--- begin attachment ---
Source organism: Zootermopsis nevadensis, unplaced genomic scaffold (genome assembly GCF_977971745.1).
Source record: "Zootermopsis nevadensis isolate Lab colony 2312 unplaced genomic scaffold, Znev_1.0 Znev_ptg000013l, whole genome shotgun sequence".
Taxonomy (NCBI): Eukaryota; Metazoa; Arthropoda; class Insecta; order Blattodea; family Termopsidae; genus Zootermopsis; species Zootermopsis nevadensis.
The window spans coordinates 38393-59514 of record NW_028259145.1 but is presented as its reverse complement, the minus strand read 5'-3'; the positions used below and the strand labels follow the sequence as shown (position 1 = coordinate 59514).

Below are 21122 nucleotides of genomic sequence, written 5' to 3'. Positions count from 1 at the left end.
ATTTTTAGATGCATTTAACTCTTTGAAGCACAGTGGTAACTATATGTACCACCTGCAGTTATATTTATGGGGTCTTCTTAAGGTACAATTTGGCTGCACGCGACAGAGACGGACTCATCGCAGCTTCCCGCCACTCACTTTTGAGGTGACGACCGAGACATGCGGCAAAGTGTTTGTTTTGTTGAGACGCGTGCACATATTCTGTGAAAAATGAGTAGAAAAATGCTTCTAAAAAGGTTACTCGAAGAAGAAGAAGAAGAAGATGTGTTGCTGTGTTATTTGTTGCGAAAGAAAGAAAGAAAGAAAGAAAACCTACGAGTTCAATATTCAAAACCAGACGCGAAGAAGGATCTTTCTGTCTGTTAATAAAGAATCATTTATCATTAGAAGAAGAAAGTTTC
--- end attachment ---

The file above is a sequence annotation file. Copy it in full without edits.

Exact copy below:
Source organism: Zootermopsis nevadensis, unplaced genomic scaffold (genome assembly GCF_977971745.1).
Source record: "Zootermopsis nevadensis isolate Lab colony 2312 unplaced genomic scaffold, Znev_1.0 Znev_ptg000013l, whole genome shotgun sequence".
Taxonomy (NCBI): Eukaryota; Metazoa; Arthropoda; class Insecta; order Blattodea; family Termopsidae; genus Zootermopsis; species Zootermopsis nevadensis.
The window spans coordinates 38393-59514 of record NW_028259145.1 but is presented as its reverse complement, the minus strand read 5'-3'; the positions used below and the strand labels follow the sequence as shown (position 1 = coordinate 59514).

Below are 21122 nucleotides of genomic sequence, written 5' to 3'. Positions count from 1 at the left end.
ATTTTTAGATGCATTTAACTCTTTGAAGCACAGTGGTAACTATATGTACCACCTGCAGTTATATTTATGGGGTCTTCTTAAGGTACAATTTGGCTGCACGCGACAGAGACGGACTCATCGCAGCTTCCCGCCACTCACTTTTGAGGTGACGACCGAGACATGCGGCAAAGTGTTTGTTTTGTTGAGACGCGTGCACATATTCTGTGAAAAATGAGTAGAAAAATGCTTCTAAAAAGGTTACTCGAAGAAGAAGAAGAAGAAGATGTGTTGCTGTGTTATTTGTTGCGAAAGAAAGAAAGAAAGAAAGAAAACCTACGAGTTCAATATTCAAAACCAGACGCGAAGAAGGATCTTTCTGTCTGTTAATAAAGAATCATTTATCATTAGAAGAAGAAAGTTTC